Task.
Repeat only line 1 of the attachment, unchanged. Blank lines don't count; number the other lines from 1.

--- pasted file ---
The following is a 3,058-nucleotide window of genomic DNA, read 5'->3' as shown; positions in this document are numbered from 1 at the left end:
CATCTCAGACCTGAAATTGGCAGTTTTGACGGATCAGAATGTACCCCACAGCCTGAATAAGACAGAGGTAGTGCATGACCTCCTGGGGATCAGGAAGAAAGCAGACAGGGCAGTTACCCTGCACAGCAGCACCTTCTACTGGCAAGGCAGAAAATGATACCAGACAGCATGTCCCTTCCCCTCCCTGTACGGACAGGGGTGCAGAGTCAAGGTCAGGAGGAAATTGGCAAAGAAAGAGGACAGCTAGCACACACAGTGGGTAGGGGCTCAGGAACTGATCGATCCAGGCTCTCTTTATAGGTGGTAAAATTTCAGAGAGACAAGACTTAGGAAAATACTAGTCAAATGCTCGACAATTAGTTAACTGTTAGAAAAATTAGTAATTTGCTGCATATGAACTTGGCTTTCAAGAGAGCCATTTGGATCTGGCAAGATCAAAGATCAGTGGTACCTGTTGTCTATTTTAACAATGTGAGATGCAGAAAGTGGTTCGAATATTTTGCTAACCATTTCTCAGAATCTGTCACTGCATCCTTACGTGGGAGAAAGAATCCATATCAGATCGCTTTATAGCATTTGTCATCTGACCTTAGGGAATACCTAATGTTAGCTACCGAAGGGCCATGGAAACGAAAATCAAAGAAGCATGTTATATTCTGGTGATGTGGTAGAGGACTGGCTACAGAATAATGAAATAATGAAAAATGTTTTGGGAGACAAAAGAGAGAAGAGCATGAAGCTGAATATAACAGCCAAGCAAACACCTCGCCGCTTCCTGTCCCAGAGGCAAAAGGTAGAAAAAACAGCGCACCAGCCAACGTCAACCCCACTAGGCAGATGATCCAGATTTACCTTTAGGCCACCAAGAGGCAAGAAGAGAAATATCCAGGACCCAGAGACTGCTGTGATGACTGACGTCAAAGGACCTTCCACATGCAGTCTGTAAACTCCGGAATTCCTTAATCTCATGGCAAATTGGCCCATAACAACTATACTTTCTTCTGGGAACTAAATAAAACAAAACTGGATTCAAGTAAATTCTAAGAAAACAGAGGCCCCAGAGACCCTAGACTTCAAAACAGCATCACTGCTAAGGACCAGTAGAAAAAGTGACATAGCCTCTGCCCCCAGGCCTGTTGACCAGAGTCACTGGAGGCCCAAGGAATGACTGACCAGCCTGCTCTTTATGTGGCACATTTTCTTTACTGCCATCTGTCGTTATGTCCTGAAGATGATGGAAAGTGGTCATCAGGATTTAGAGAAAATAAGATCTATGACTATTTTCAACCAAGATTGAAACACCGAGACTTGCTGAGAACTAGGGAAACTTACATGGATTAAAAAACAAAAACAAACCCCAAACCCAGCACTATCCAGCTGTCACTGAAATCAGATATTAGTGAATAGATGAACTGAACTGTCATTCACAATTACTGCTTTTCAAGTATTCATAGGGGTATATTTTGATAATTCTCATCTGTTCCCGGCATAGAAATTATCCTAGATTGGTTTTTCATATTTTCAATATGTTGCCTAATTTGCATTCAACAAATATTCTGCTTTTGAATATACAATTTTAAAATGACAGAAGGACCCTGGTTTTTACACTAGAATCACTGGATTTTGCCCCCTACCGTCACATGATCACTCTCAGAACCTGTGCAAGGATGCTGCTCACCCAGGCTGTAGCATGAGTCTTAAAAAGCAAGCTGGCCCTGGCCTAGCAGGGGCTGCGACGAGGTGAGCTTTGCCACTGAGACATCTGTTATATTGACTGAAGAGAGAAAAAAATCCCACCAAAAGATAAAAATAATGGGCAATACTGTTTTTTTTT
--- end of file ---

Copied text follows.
The following is a 3,058-nucleotide window of genomic DNA, read 5'->3' as shown; positions in this document are numbered from 1 at the left end: